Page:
Dubai Sevens: Carlin Isles ready to take on sprint star known as 'Quadzilla'

American set for battle against Trae Williams, who has just switched to rugby after recording the fourth quickest 100m time recorded by an Australian earlier this year

Carlin Isles was entirely new to rugby when he started out in 2012. Getty
Carlin Isles was entirely new to rugby when he started out in 2012. Getty

The fastest man in rugby, Carlin Isles, is confident he can stay ahead of the competition, even after the arrival of the Australian sprint star known as “Quadzilla” on the World Sevens Series.

Trae Williams will make his sevens debut for Australia at the Emirates Airline Dubai Rugby Sevens, having converted from athletics earlier this year.

As a 100m sprinter, he clocked a personal best of 10.10 seconds last year, which was the fourth best recorded by an Australian in history.

But the 21-year old opted to switch to rugby, after being invited to train with the Australian sevens side by coach Tim Walsh at the start of this year.

It is a similar path to that previously trodden, with great success, by Isles for the United States.

Isles was the leading try-scorer on the world series as USA were runners up to New Zealand last season.

Unlike Williams, who had played rugby – or, specifically rugby league – while growing up, Isles was entirely new to the sport when he started out in 2012.

He has since become a key member of a USA side that has reached unprecedented heights in the recent past.

Last season, they finished ahead of rugby super powers New Zealand, South Africa and England in the world series.

The two players will come into direct competition at 6.12pm on Pitch One on Friday, when USA and Australia meet in the final match of their pool.

Isles is looking forward to the contest, and he hopes the Australian newcomer will be a success in sevens.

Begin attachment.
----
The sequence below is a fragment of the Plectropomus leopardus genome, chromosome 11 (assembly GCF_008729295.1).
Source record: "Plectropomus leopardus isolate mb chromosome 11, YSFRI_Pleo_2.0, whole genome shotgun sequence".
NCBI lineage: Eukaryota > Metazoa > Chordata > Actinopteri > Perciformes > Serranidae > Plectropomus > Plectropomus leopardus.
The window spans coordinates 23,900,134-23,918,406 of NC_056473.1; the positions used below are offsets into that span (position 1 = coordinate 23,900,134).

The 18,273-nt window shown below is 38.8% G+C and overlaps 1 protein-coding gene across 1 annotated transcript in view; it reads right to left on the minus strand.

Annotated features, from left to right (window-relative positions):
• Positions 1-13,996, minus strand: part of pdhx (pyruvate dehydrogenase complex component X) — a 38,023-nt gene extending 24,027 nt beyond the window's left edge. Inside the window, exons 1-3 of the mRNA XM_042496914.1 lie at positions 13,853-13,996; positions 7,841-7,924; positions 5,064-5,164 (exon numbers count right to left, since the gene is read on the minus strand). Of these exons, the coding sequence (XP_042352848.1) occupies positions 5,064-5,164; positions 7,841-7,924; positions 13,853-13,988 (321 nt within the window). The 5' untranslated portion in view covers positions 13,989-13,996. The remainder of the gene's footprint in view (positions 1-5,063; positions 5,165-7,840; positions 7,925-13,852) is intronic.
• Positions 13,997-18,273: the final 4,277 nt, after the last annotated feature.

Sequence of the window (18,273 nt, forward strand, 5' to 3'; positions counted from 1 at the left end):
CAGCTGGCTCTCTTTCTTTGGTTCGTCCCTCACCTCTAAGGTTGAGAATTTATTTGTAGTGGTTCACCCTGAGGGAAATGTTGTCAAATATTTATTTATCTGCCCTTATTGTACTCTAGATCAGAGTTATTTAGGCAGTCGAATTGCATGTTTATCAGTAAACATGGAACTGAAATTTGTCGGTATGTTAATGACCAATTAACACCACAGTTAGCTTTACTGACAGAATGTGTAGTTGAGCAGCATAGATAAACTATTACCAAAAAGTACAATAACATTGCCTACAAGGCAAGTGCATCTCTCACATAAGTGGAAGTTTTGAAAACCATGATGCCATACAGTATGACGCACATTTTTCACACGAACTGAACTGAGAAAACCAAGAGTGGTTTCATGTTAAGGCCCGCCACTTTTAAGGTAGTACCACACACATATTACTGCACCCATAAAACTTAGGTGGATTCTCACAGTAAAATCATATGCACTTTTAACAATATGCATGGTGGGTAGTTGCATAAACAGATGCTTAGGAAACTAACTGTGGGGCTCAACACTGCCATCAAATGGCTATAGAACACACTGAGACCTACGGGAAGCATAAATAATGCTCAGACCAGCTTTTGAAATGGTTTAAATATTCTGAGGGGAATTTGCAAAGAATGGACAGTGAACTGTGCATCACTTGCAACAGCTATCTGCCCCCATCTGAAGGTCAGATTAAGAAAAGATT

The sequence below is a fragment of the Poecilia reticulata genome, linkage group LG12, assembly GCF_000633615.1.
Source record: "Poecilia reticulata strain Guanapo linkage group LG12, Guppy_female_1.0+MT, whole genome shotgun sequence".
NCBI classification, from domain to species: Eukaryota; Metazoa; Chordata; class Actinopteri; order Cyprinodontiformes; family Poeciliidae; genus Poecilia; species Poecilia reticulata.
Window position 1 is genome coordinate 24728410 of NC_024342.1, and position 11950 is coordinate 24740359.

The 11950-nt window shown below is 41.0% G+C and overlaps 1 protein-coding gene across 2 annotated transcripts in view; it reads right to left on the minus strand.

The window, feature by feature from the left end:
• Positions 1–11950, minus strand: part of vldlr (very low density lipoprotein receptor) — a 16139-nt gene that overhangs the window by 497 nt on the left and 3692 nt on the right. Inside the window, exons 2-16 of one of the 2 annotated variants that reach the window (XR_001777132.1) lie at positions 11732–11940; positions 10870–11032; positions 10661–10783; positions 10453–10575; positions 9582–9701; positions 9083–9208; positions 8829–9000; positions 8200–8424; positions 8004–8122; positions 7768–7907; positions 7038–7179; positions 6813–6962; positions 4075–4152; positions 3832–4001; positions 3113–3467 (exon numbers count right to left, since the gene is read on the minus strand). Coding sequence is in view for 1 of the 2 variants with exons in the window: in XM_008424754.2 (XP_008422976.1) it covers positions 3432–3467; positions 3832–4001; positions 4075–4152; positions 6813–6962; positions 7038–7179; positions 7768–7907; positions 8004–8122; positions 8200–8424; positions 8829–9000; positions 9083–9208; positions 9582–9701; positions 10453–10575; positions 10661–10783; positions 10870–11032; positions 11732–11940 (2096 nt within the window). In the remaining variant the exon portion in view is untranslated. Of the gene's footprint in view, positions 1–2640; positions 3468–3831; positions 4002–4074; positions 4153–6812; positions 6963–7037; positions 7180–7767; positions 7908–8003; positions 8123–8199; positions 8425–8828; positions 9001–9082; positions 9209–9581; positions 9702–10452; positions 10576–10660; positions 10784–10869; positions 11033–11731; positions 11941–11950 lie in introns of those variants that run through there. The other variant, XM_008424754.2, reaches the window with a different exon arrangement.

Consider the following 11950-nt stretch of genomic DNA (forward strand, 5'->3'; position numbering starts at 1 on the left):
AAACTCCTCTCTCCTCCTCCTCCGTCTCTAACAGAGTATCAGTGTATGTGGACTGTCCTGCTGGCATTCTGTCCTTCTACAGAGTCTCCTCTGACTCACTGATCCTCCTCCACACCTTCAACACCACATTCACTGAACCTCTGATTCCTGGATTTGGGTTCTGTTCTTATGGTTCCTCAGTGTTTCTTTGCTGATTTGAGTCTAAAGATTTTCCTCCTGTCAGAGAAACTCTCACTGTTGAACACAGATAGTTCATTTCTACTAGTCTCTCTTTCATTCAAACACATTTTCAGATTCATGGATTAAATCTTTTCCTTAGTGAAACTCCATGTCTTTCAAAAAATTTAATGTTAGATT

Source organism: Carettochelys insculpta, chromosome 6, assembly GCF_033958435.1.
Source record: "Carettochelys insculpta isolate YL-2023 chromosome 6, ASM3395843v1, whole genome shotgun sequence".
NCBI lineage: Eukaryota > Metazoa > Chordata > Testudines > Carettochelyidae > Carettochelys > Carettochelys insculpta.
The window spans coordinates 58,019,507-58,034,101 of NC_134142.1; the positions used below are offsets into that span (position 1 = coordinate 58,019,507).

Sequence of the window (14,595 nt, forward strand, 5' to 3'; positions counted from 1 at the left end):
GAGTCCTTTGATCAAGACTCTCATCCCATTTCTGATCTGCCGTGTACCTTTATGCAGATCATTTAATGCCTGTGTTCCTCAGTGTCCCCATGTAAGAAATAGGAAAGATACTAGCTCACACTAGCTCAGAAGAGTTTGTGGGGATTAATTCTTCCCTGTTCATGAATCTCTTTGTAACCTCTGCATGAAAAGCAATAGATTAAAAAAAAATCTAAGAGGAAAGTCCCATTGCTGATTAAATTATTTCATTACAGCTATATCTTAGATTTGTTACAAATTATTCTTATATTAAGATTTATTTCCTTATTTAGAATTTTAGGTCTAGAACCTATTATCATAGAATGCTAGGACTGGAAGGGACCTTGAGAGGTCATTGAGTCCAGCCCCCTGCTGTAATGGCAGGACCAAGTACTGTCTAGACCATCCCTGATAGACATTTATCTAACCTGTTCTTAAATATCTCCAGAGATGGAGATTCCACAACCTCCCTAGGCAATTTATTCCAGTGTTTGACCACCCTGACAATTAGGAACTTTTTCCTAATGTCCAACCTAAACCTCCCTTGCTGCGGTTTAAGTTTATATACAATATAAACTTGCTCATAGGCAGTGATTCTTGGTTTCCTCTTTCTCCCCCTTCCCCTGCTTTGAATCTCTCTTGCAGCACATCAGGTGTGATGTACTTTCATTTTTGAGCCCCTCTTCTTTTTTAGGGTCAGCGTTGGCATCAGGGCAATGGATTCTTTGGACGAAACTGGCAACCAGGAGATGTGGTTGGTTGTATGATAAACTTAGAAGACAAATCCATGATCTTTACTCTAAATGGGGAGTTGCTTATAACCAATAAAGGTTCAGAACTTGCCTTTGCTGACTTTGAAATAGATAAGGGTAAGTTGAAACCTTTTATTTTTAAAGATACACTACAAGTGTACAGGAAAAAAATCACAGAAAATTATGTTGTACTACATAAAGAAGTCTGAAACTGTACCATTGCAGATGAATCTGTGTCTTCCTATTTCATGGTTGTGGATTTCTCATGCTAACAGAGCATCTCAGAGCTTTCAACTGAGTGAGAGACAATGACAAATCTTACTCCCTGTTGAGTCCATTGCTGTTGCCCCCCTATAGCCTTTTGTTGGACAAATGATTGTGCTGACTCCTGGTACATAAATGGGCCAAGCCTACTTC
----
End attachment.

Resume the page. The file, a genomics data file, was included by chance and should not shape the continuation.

“I know about him, and he is a speedy guy, but I know that I am faster than him,” Isles said. “I hope he plays well. It would be good to get another sprinter out here to see how he does.

“He is kind of short, so I think he might be kind of shifty. I think he will do well.”

Williams, who has been described back home as having “the biggest legs in sport” and earned the nickname Quadzilla as a result, says he sees Isles as a role model.

“He is a really great player, one of the leading try scorers at the moment,” Williams said. “He has an athletics background as well, so we are similar in that category. I will try to work off what he did as well, but try to bring my own skills.”

Trae Williams competing in the 4x100m relay for Australia at the 2018 Commonwealth Games. Getty
Trae Williams competing in the 4x100m relay for Australia at the 2018 Commonwealth Games. Getty

While Williams is exclusively focused on reaching a good enough standard to vie for a place in Australia’s squad for the Olympics next year, Isles has dual ambitions for the year ahead.

He is attempting to hoping to compete for the United States on the track in Tokyo, as well as becoming a sevens Olympian for a second time, having played when the sport debuted in Rio in 2016.

“At the beginning, it was track and field for me, I never thought about rugby, ever,” Isles, 30, said. “I am trying to do two in 2020. Coach [Mike Friday] is going to let me do both. We have qualified for rugby, and I want to try and do track and field, too.

“I keep up the training. If I don’t, I will lose it [his track speed]. If you come from a track and field background and move to rugby, you will lose a lot of it.

“I always try to maintain it because it is something that I love. I love being fast, I love working on different aspects of my game. "When it comes to running fast, there is a lot to it. That is what allows me to be special, and I have to work at it."

Published: December 4, 2019 02:10 PM


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